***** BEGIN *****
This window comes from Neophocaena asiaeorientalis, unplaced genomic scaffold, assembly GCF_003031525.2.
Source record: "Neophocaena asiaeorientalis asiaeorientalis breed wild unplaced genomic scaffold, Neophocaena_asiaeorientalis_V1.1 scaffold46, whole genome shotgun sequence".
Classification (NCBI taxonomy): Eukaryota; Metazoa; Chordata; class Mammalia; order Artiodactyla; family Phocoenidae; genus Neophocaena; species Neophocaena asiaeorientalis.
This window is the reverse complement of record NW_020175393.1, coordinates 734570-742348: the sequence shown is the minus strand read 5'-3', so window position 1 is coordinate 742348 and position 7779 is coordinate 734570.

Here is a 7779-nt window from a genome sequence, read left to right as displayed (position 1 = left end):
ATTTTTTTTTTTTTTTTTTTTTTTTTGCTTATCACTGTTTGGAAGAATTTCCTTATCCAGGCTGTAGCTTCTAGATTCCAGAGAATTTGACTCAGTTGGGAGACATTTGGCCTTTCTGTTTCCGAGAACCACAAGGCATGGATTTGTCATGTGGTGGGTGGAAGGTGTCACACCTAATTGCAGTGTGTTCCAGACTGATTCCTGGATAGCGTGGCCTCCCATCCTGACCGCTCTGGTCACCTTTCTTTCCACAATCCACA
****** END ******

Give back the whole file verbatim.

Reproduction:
This window comes from Neophocaena asiaeorientalis, unplaced genomic scaffold, assembly GCF_003031525.2.
Source record: "Neophocaena asiaeorientalis asiaeorientalis breed wild unplaced genomic scaffold, Neophocaena_asiaeorientalis_V1.1 scaffold46, whole genome shotgun sequence".
Classification (NCBI taxonomy): Eukaryota; Metazoa; Chordata; class Mammalia; order Artiodactyla; family Phocoenidae; genus Neophocaena; species Neophocaena asiaeorientalis.
This window is the reverse complement of record NW_020175393.1, coordinates 734570-742348: the sequence shown is the minus strand read 5'-3', so window position 1 is coordinate 742348 and position 7779 is coordinate 734570.

Here is a 7779-nt window from a genome sequence, read left to right as displayed (position 1 = left end):
ATTTTTTTTTTTTTTTTTTTTTTTTTGCTTATCACTGTTTGGAAGAATTTCCTTATCCAGGCTGTAGCTTCTAGATTCCAGAGAATTTGACTCAGTTGGGAGACATTTGGCCTTTCTGTTTCCGAGAACCACAAGGCATGGATTTGTCATGTGGTGGGTGGAAGGTGTCACACCTAATTGCAGTGTGTTCCAGACTGATTCCTGGATAGCGTGGCCTCCCATCCTGACCGCTCTGGTCACCTTTCTTTCCACAATCCACA